Among the day’s specials was a soup of puréed carrots, another unexciting dish despite a big dollop of nettle-green garlic relish floating in the middle of the bowl. On the other side of the coin was a salad of arugula, salsa verde, and overly rich and fatty grilled lamb tongue. But another salad successfully balanced the subtle flavor of tender grilled squid against crisp jicama and a bright pumpkin seed salsa, while a side dish of al dente charred yams drizzled with green garlic aioli was surprisingly yummy. The best dish of the evening, though, was a perfectly roasted steelhead trout, crisp on the outside and moist and tender within, served on a bed of farro jazzed with crunchy almonds and snarky green olives.

For dessert there’s a marvelous coffee flan far removed from the soft, gentle custard of tradition; dense and chewy as a medium-rare steak, it was packed with plenty of caffeinated flavor and was nicely complemented by a couple of light, crisp snickerdoodles. The Root Beer Sunk featured two big scoops of rootsy, funky house-made sassafras ice cream, but the vanilla soda that accompanied it was pallid and anticlimactic. Then there was the ganache, a sizable rectangle of thick, dark, sweet chocolate like the innards of a really terrific truffle, served with rounds of grilled bread brushed with olive oil and sprinkled with sea salt. The dessert would’ve been better if the ganache had been unchilled and easier to spread, but it was still a luscious example of the sweet salt subgenre.

Although the bistro menu fluctuates and the specials change on a daily basis, vegetarians can count on a fair if not wide-ranging array of meatless options. Smoked pecans, marinated olives, red cabbage slaw, and rosemary chips (as well as the lime-y corn nuts) are among the snacks and sides. Salads include a wild arugula-pear-blue cheese tossup and chilled asparagus with mint, yogurt, and pine nuts. The daily soup trends vegetarian, the crispy avocado tacos make a fairly substantial entrée, and recent specials have included roasted beets with horseradish croutons, wild nettle pie with vegetable escabeche, and the charred yams with aioli.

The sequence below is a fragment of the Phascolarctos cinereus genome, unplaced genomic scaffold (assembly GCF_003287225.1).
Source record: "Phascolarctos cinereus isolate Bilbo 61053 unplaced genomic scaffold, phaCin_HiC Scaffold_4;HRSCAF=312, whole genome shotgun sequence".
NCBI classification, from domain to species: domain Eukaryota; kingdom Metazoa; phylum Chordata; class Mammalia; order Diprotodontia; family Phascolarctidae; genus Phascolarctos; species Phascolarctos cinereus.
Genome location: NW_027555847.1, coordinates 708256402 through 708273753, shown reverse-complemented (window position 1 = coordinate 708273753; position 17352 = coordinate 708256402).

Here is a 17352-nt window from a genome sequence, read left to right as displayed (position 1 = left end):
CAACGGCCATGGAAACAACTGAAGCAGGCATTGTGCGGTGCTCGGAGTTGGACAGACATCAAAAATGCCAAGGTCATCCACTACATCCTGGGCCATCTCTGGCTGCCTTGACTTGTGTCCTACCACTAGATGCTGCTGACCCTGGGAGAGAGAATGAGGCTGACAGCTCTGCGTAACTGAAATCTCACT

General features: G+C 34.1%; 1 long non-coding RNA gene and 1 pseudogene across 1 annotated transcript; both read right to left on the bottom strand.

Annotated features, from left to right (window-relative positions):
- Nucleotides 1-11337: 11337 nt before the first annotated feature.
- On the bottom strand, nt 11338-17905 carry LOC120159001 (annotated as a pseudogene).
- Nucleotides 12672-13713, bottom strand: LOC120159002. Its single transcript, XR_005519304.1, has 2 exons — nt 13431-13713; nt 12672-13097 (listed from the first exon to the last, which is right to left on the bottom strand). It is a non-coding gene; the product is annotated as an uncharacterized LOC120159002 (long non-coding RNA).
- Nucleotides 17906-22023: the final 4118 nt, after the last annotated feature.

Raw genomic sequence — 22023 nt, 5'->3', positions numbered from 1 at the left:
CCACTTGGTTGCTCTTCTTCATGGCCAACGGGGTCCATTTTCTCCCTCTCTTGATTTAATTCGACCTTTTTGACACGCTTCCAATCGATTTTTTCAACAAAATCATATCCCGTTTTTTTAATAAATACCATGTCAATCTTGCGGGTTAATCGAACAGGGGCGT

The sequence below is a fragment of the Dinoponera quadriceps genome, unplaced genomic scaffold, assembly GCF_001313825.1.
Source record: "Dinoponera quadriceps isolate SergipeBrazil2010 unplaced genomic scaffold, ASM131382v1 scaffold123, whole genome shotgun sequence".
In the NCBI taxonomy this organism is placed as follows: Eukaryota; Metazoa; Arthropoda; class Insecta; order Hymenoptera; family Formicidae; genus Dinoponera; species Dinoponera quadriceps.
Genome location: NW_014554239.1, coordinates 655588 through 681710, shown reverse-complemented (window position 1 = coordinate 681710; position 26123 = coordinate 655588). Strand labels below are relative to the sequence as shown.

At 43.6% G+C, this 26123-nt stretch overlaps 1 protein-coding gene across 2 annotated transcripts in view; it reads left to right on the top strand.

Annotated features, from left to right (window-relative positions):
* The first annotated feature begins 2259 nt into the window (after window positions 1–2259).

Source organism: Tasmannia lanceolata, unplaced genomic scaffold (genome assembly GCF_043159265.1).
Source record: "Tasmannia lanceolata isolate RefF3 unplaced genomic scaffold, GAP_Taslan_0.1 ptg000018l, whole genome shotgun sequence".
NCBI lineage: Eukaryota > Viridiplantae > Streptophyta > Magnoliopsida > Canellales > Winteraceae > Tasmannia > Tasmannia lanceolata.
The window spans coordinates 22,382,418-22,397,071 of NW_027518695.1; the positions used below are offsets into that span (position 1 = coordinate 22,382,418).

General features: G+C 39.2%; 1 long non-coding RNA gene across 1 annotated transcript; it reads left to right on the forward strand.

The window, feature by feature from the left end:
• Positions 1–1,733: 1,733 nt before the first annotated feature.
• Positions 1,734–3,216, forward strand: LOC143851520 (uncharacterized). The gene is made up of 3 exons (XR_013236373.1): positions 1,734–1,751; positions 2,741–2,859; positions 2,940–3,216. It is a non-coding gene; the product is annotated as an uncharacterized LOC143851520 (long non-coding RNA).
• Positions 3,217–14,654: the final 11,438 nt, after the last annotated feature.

The brief yet wide-ranging wine list (six whites, five reds, a rosé, and two sparklers from France, Italy, Germany, Spain, and Sonoma ranging in price from $22-$45, all of them available by the glass) is outclassed by the exceptional beer selection. There are six drafts (including Berkeley’s Trumer Pils and Oakland’s Linden Street Black Lager) and fourteen bottled options ranging from Chimay and Boddington’s to Mendocino Brewing Company‘s Red Tail Ale, Davis’s Sudwerk Hefeweizen, Anderson Valley Brewing Company‘s Brother David Triple, and Bitch Creek ESB by Grand Teton Brewing Company out of Victor, Idaho. No house cocktails as of yet — the liquor license only just arrived in the mail — which is something of a relief to those of us taking a breather from the huckleberry vodka scene.

That Hendricks martini was perfection, though, and the setting (an antique terra cotta deco landmark that for years housed a women’s clothing store) is a striking high-ceilinged, subtly lit barn of a place with elevated banquettes, cranberry-colored walls, stained-glass accents, a vintage jukebox, an all-seeing Lucky Cat over the bar, and a raised stage where live music is performed several nights per week. Opened in early February by co-owners Kevin Cook, Damon Gallagher, and Tim Tolle, Disco Volante is another welcome addition to downtown with its wee-hours menu of tasty food and a most personable vibe.